2. Just today (7/25/09) I received a call from a man thanking me for taking such a serious stance on safety.  This man lost his life long career due to toxicity. Exposed to toxins at the age of 19 (now 58) while in the service he thought he was fine until recently developed brain damage. After spending a lot of money on tests it was discovered the damage was caused by toxins he was exposed to (airborne) while in the service.  Irreversible he is now paying the price of being exposed to things that he was told were safe. 

The Importance of Safety When Doing Pyrography:

So, I am stressing to you the importance of safety when burning & working on gourds without taking proper precautions. 

  • Don't take the word of anyone that burning on some of these materials is safe. My theory is, unless it's "natural" & untreated DO NOT BURN ON IT! You may not have problems now but 5, 10 or even 20 years down the road you might regret your past actions. Taking the easy way out of transferring a pattern isn't worth risking your health & it could mean risking your life!
  • The bottom line is when it comes to wood burning/pyrography
    • If it's man-made don't do it.
    • If it's a wood with known toxicities don't do burn on it.
    • If it has a finish, stain or paint on it don't burn on it
    • Burning on or through such things as: paper (most are treated with something), ink from toners or printers, plastic (press 'n seal, acrylic, Lucite, etc.), masking tape (glue) is NOT SAFE!
    • If you are in doubt contact the manufacturer.
    • Get an MSDS sheet. 
    • But most of all don't rely on a pyrography or gourd instructor to be an expert in chemistry or material safety. We are NOT experts in the field & I've heard several instructors tell their students burning on certain materials is safe when it really was not. In each instance that I have personally heard this from an instructor (or told by someone in a class) I have contacted manufacturers of the products to verify if it was or was not safe to burn on those materials. In each case the manufacturer say absolutely not!...yet those instructors continued to teach those techniques even after they were told it was unsafe to burn on those materials. I cannot believe that they would consider putting themselves & their students health at risk for what...making a buck! If your instructor says it's safe ask them for something in writing proving it is safe to burn on or through.
    • Get the facts on material safety from an expert & don't rely on someone else. Is your health worth taking a chance?

NOTICE: Another VERY IMPORTANT thing to keep in mind is that the toxic fumes emitted when burning on some of these materials lingers long after you have stopped burning. So, for the safety of yourself & others who might come into the room where you have burned on these materials please use good judgment.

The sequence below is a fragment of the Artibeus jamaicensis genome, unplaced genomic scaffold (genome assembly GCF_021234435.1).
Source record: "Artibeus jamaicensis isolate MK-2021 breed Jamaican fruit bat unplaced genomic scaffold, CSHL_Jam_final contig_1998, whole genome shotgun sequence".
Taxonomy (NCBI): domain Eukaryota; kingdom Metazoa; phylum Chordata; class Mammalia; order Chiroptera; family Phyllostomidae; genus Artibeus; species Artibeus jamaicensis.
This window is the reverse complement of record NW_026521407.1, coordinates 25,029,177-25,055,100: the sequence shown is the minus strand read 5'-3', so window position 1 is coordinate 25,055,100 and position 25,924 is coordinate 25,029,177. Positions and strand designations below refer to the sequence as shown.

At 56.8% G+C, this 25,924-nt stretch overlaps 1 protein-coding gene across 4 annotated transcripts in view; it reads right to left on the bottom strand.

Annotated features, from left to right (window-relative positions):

Transferring Patterns to Gourds & Other Materials

Since I have gotten back into gourds & participate in a couple of online gourd forums I hear all kinds of things. Some great tips are given but others leave me shuddering in disbelief.

A couple of those tips I feel it necessary to discuss here. Since I started teaching wood burning over 12 years ago I have always stressed the importance of safety & when it comes to burning on gourds it's no different.

Another thing to keep in mind is that the toxic fumes emitted when burning on some of these materials lingers long after you have stopped burning. So, for the safety of yourself & others who might come into the room where you have burned on these materials please use good judgment.

Below are a few of the new "gimmicks" that many people are using to transfer patterns to gourds. I urge people to do research & be sure you want to experiment with these materials.

Press 'n Seal & other similar materials

Several years ago I started hearing people recommend using press & seal (a plastic wrap) to transfer patterns. I thought this was an interesting idea & helpful because it adheres to the round surface but when I heard that people are actually burning through it I almost fell off my chair. Let me mention again that Press 'n Seal is PLASTIC. Plastic by any name is still plastic & made from chemicals & is NOT intended for burning & it is NOT safe.

Many years ago when a well known pyrography instructor started teaching her students to burn on acrylic (PLASTIC) mirrors & told people it was safe & continued to do so. I contacted a manufacturer to discuss the safety of burning on plastics. His first response was "what are you crazy".  Of course I knew the answer before he said it but I needed to hear it from the experts. Those words still ring in my ear. I have reported all of his remarks regarding this issue on many forums over the years & to this day this lady continued teaching her students to burn on acrylic (but she started calling it Lucite & continued to say it was safe even though Lucite is PLASTIC) mirrors. What that man said was that plastic in any shape, form or name is burned it will emit toxic fumes. So my question to you is this...is the ease of transferring a pattern that important that you risk your health & those around you? Clearly the answer is NO! Used as it was intended Press & Seal is safe. It was NOT intended for use as a means of transferring patterns to burn through.